Why Are Sea Turtles Endangered & What Can We Do About It?
Nearly every species of sea turtles are endangered, with three sea turtle species classified as critically endangered. So, why are sea turtles endangered?
The cause of their endangered status ranges from pollution, climate issues, and habitat destruction to fishing, poaching, and slaughter for their meat, eggs, and shells. But while this may seem daunting, there are many amazing conservation efforts that we can all support and even be a part of to help sea turtles survive and thrive.
As we raise awareness about why sea turtles are endangered, it’s important to understand more about their physical characteristics, habitat, and behaviors.
What are the Different Types of Sea Turtles?
There are seven recognized species of sea turtles in the world. All of these species of sea turtles are endangered. These are:
- Loggerhead sea turtle (Caretta caretta): Hard-shelled. On average, weigh 230 pounds and measure 3 feet from beak to tail.
- Green sea turtle (Chelonia mydas): Hard-shelled. On average weigh 300 pounds and measure 3 to 4 feet from beak to tail.
- Leatherback sea turtle (Dermochelys coriacea): Soft-shelled. It can weigh up to 2,000 pounds and measure 6.5 feet from beak to tail.
- Hawksbill sea turtle (Eretmochelys imbricata): Hard-shelled. On average, weigh 100-150 pounds and measure 2-3 feet from beak to tail.
- Kemp’s ridley sea turtle (Lepidochelys kempii): Hard-shelled. Typically weigh less than 100 pounds and measure 2 feet from beak to tail.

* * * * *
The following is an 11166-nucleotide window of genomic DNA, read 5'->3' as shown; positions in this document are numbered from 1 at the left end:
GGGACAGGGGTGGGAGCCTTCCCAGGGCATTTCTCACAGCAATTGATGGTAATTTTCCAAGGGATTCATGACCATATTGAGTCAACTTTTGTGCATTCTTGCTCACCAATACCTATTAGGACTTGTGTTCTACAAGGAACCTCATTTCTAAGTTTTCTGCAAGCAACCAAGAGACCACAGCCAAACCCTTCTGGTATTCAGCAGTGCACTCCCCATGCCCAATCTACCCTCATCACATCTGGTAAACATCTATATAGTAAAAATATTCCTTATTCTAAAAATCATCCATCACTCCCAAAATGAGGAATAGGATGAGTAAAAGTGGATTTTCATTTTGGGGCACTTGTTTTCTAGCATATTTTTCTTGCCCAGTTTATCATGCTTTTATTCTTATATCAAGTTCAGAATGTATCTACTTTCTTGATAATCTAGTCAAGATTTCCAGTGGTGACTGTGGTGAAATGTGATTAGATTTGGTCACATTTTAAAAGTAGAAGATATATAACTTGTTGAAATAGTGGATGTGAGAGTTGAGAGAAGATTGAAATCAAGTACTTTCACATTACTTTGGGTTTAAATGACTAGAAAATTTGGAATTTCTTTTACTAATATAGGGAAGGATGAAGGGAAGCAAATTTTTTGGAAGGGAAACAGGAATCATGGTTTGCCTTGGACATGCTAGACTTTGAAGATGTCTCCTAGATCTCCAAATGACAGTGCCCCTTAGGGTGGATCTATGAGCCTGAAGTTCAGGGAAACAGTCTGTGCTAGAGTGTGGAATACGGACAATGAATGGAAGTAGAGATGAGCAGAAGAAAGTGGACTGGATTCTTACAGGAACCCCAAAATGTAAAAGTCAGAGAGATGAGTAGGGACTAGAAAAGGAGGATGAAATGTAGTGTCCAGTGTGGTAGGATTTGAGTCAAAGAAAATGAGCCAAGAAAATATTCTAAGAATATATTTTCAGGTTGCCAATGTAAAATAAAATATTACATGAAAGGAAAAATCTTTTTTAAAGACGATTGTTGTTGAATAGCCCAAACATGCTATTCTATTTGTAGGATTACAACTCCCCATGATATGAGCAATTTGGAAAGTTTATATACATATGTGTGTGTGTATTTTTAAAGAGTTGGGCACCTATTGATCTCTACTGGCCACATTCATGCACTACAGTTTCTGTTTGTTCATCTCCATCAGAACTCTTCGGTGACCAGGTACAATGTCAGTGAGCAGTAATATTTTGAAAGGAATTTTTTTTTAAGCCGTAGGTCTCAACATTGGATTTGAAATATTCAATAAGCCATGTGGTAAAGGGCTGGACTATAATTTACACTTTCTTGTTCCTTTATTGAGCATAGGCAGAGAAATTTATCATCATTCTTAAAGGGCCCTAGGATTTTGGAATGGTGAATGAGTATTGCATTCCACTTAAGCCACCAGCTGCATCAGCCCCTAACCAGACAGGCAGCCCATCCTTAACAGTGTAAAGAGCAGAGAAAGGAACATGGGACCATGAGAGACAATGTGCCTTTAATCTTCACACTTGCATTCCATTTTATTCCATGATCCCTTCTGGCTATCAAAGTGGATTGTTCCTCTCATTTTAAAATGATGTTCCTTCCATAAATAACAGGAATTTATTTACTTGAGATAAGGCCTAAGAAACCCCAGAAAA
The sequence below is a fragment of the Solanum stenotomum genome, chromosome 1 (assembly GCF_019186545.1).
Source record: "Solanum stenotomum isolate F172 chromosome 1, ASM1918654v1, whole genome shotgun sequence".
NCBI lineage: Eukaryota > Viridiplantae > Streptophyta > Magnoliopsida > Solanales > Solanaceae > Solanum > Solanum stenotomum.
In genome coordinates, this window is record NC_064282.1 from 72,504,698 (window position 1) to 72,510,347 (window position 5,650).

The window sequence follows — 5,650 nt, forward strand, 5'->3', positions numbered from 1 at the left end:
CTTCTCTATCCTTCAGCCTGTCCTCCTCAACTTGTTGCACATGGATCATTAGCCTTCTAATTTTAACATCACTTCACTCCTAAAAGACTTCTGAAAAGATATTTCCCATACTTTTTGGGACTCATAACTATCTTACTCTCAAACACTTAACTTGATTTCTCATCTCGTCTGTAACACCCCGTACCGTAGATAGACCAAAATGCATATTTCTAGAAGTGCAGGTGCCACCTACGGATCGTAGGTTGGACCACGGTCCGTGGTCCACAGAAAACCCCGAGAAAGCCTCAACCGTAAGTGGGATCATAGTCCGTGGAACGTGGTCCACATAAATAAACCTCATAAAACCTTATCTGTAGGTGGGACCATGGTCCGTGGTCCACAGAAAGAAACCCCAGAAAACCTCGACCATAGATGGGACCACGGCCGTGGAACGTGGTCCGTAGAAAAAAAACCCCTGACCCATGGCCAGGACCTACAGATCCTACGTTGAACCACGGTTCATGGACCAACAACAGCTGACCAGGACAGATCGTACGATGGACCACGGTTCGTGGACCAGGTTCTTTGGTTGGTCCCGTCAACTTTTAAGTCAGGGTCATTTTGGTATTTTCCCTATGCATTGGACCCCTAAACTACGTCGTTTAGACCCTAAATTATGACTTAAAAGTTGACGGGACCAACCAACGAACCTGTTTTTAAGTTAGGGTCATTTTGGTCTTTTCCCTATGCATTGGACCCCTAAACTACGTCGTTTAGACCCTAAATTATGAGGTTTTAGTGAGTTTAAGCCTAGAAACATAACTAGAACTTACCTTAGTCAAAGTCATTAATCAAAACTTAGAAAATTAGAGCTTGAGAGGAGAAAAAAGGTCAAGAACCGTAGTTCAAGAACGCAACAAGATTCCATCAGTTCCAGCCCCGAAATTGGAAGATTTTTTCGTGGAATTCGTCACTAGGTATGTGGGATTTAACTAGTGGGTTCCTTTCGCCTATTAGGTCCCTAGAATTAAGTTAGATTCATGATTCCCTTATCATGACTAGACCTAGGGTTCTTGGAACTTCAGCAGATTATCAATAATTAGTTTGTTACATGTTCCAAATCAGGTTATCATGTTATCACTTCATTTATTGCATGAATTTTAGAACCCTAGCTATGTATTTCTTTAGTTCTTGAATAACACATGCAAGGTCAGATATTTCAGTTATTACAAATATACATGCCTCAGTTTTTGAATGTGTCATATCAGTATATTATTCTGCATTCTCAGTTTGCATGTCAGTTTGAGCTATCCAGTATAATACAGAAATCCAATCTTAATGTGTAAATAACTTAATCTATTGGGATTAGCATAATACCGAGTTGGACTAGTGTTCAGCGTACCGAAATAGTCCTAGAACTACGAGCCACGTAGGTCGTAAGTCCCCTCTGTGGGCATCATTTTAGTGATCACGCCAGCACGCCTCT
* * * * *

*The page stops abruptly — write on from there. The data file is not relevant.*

- Olive ridley sea turtle (Lepidochelys olivacea): Hard-shelled. Weighing 80-110 pounds and measuring up to 2.5 feet.
- Flatback sea turtle (Natador depressa): Hard-shelled. Weighing up to 190 pounds and measuring between 3 to 3.5 feet.
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10 Fun Facts About Sea Turtles
- Many sponges are toxic for other species to eat due to their glass-like spikes that grow within them. However, Hawksbill Sea turtles are completely immune to these spikes, so they are considered a great help around coral reefs as less sponges allow for a greater diversity of species to thrive.
- While land turtles and tortoises can retract into their shells, sea turtles are unable to do so.
- Sea turtles don’t have ear holes! While they do still have ears, they are covered by a thin layer of skin called the tympanum.
- The eyesight of sea turtles is quite good. Typically, they are far-sighted in the water and more near-sighted above water. They can perceive shorter wavelengths of the electromagnetic spectrum, allowing sea turtles to see UV light. Something humans can’t perceive without technology!